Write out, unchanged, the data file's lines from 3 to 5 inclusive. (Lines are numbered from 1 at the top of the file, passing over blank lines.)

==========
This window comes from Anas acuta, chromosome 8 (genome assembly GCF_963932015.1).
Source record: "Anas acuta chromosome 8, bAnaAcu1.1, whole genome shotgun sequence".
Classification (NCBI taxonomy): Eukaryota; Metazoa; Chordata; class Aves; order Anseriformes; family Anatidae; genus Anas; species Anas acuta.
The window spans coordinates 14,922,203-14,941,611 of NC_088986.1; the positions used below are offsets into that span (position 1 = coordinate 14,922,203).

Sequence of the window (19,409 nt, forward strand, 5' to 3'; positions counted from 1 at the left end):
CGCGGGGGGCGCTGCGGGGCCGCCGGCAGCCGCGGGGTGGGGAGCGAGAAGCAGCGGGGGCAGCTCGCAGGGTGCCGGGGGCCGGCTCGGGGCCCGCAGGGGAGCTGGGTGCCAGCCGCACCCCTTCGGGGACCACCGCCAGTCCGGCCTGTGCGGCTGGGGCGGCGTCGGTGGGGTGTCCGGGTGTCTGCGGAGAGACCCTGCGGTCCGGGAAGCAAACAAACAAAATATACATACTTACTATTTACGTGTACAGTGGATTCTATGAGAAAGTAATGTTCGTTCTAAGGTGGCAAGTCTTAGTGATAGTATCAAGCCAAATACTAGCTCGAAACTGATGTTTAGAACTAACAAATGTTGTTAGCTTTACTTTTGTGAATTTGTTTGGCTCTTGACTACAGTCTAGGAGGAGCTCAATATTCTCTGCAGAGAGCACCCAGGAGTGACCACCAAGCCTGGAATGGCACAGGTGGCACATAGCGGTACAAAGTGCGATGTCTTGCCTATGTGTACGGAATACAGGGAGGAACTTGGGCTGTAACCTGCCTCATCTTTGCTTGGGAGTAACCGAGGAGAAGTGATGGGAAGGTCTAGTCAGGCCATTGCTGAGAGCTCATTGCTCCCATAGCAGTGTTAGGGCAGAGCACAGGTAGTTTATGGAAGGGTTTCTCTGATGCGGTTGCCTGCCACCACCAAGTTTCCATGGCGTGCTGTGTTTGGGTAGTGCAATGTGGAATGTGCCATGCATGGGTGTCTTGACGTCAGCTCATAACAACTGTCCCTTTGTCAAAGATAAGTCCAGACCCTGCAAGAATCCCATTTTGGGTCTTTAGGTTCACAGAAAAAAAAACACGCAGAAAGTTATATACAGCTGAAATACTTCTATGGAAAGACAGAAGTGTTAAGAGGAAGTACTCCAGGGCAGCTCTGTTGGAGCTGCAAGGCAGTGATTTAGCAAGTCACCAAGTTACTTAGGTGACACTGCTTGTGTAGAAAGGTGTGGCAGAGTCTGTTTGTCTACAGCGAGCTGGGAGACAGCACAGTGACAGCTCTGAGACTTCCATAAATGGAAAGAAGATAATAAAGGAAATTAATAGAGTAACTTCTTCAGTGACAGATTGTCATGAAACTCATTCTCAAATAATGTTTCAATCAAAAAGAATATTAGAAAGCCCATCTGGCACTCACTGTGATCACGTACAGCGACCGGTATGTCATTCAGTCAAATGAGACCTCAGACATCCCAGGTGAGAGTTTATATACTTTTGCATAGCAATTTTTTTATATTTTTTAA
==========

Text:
Classification (NCBI taxonomy): Eukaryota; Metazoa; Chordata; class Aves; order Anseriformes; family Anatidae; genus Anas; species Anas acuta.
The window spans coordinates 14,922,203-14,941,611 of NC_088986.1; the positions used below are offsets into that span (position 1 = coordinate 14,922,203).

Sequence of the window (19,409 nt, forward strand, 5' to 3'; positions counted from 1 at the left end):